31 Or, perhaps they are conversing with friends and he is relating an experience, but he leaves out some of the details or doesn’t get them all exactly right. His wife cuts in, first to correct the flaws, then to round out the story. Before long he takes a deep breath and says, ‘Why don’t you tell it?’
32 Another woman is the kind who encourages her husband to talk. Trying to appear casual, but bursting with curiosity, she asks: ‘Where were you?’ ‘Who was there?’ ‘What happened?’ Not the routine things of life, but those that seem to be more confidential, are the ones that intrigue her. She pieces together the bits of information that she can glean and fills in the gaps with a bit of imagination. Perhaps some of it is information her husband should not have divulged. Other things may have been appropriate for discussion with his wife, but they were told in confidence. If she now talks about this to others, the confidence has been broken. “Do not reveal the confidential talk of another,” Proverbs 25:9 warns. But if she did, it may cause problems. How free will he feel about talking to her in the future?
33 Yet a third kind of woman is not much of a talker herself. She knows how to do the necessary work around the house, but she seldom has more than a few words to say. Anyone who tries to converse with her has to do all the talking. Perhaps she is timid, or it may be that she had little opportunity for education when she was a child. Regardless of the cause, efforts at conversation with her fall flat.
34 But changes can be made. The art of conversation can be learned. If a woman does, not only her housework, but also worthwhile reading and kind deeds for other people, she will have upbuilding things to share with her mate. And successful conversation requires sharing. It also requires respect—enough respect to let him finish what he is saying, to let him say it in his own way, and to know when there is a confidence to be kept. As Ecclesiastes 3:7 says, there is “a time to keep quiet and a time to speak.”
35 Therefore, instead of complaining that your husband seldom talks to you, why not try to make it a pleasure for him to do so? Be interested in the things that he does. Listen intently when he speaks. Let your response reflect the warm love and deep respect that you have for him. Be sure that the things you talk most about are of a positive, upbuilding nature. You may soon find that conversation is a pleasure to both of you.
“WON WITHOUT A WORD”
36-38. What are some ways to reach the heart of a mate who is not a fellow believer?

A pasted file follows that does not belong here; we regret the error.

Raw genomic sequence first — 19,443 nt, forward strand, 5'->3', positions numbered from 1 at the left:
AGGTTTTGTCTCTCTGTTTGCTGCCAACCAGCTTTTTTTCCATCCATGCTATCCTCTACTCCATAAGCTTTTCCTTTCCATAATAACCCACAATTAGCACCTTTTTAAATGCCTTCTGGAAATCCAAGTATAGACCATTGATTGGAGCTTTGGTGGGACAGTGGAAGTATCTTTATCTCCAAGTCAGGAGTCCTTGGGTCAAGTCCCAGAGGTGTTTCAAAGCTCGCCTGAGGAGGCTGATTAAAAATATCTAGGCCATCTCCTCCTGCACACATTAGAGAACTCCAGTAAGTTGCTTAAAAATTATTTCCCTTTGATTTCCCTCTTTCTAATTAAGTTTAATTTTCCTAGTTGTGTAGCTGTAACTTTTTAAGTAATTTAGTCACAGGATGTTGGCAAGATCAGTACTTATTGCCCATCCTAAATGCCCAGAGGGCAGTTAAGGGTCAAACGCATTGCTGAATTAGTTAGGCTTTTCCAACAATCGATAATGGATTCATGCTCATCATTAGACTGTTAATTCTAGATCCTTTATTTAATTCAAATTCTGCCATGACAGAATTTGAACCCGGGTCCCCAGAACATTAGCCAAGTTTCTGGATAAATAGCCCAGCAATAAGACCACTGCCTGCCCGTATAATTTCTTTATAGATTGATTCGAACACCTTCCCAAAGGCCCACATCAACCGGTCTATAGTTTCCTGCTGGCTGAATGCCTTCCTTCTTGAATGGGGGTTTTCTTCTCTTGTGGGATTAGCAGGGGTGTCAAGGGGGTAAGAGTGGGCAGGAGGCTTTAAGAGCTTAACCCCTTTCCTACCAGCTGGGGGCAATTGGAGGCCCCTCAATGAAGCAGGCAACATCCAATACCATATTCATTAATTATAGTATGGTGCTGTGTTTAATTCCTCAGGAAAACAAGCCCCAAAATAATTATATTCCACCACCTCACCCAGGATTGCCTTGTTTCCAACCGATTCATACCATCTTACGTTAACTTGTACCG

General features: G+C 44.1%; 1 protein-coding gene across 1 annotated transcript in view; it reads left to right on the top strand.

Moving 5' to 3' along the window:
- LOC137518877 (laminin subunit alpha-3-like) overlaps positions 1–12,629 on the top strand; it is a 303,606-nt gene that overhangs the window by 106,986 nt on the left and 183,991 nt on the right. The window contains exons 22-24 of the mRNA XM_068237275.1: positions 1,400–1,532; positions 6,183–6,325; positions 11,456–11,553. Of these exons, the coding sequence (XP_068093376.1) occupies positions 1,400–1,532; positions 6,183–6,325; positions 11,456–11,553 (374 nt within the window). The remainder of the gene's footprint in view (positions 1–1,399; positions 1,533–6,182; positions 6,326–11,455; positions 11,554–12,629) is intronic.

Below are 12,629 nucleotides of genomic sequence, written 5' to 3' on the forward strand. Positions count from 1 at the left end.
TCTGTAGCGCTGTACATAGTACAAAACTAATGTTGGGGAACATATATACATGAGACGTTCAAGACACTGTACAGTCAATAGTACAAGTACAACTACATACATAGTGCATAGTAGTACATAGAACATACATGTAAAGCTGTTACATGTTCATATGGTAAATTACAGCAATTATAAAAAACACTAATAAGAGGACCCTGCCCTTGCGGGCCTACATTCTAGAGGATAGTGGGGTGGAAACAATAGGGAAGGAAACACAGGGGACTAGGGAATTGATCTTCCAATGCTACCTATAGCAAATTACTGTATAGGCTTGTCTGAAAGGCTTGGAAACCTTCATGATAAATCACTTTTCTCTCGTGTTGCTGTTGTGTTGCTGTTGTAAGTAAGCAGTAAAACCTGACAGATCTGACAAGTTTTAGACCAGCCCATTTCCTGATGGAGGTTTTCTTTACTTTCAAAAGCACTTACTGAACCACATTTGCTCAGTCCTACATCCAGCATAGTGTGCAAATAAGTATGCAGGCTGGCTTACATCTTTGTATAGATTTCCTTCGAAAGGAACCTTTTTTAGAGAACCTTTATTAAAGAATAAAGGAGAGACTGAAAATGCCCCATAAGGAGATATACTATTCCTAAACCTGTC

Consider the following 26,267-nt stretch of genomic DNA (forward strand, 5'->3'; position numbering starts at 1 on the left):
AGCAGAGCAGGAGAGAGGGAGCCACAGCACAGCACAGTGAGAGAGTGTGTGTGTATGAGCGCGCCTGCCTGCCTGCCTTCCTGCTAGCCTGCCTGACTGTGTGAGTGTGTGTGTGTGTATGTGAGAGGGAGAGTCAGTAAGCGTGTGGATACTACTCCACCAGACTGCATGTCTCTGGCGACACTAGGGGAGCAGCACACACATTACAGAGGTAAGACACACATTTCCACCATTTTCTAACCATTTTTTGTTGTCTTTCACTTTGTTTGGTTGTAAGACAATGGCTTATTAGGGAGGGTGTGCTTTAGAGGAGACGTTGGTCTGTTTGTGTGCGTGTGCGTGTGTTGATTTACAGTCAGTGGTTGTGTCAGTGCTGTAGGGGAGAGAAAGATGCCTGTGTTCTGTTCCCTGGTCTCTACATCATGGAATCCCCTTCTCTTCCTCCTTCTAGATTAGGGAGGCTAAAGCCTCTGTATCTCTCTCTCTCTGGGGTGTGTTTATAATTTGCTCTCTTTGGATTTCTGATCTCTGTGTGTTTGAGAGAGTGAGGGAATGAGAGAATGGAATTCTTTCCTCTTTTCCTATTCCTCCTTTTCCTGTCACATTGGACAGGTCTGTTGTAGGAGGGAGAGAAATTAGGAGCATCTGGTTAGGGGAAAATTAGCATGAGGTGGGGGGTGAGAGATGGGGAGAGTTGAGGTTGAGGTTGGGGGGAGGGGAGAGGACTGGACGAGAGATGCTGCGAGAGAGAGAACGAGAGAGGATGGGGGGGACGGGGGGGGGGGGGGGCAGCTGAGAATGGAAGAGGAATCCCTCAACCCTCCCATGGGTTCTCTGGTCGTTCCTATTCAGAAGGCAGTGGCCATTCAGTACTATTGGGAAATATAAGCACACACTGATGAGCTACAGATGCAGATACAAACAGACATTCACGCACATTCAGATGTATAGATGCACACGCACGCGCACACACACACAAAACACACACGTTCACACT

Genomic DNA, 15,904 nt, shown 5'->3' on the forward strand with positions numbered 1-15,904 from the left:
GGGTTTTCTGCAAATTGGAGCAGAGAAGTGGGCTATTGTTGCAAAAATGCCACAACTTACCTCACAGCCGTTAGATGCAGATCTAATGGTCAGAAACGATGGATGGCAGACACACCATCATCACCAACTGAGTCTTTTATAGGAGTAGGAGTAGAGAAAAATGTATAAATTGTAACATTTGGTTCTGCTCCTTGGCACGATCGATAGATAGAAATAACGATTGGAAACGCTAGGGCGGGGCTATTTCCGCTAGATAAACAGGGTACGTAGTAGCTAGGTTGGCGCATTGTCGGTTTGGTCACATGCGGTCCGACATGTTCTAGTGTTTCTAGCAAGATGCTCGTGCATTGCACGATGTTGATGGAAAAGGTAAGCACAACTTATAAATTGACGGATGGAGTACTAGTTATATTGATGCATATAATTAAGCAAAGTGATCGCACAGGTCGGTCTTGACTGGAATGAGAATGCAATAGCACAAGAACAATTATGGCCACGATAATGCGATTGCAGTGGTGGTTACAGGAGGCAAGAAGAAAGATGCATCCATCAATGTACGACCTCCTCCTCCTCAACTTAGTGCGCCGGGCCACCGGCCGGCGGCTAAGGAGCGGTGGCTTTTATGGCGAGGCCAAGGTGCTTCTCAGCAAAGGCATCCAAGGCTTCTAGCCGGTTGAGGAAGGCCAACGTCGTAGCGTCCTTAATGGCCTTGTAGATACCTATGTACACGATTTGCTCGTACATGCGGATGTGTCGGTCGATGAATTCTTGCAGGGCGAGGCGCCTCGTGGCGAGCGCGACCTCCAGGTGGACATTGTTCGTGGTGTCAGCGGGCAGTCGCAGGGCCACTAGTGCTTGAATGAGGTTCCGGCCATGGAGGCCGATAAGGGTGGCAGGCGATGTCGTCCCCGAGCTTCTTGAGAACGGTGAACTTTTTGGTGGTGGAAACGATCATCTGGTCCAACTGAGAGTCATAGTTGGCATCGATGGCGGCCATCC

36 At times, actions speak louder than words, and especially so with husbands who are not fellow believers of God’s Word. Of them the apostle Peter said: “They may be won without a word through the conduct of their wives, because of having been eyewitnesses of your chaste conduct together with deep respect.” (1 Peter 3:1, 2) Many a nonbelieving husband has complained that his wife is always “preaching” to him, and he resents it. In contrast, others have become believers by seeing the change that the truth of God’s Word has made in their wives. People are often more impressed by seeing a sermon than by hearing one.
37 When you speak to your unbelieving mate, “let your utterance be always with graciousness,” in good taste, or “seasoned with salt,” as the scripture puts it. There is a time to speak. “As apples of gold in silver carvings is a word spoken at the right time for it,” the Bible says. Is he discouraged about something? Maybe things went wrong at work. A few understanding words might be treasured by him right now. “Pleasant sayings are . . . sweet to the soul and a healing to the bones.” (Colossians 4:6; Proverbs 25:11; 16:24) Or, depending on the situation, just to slip your hand into his may say it all: I understand, I’m on your side, I’ll help if I can.
38 Even though he is not one with you in your faith, God’s Word shows that you are still to be in subjection to him. Your good conduct may in time win him over, so that he shares your faith. What a happy day that would be! And if that time comes, he will realize that he has more reasons to love you than he ever knew. Because your devotion, coupled with firmness for what you knew to be right, will have helped him to lay hold of “the real life.”—1 Corinthians 7:13-16; 1 Timothy 6:19.
39, 40. What qualities, listed at Titus 2:4, 5, make a wife precious, not only to her husband, but also to Jehovah?
39 The Scriptures encourage Christian wives, whether their husbands are believers or nonbelievers, “to love their husbands, to love their children, to be sound in mind, chaste, workers at home, good, subjecting themselves to their own husbands, so that the word of God may not be spoken of abusively.”—Titus 2:4, 5.
40 If you, the wife, do this to the best of your ability, you will be dearly loved, not only by your husband, but also by Jehovah God.
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“A Capable wife . . . her value is far more than that of corals.”—Proverbs 31:10.
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The women in Samson’s life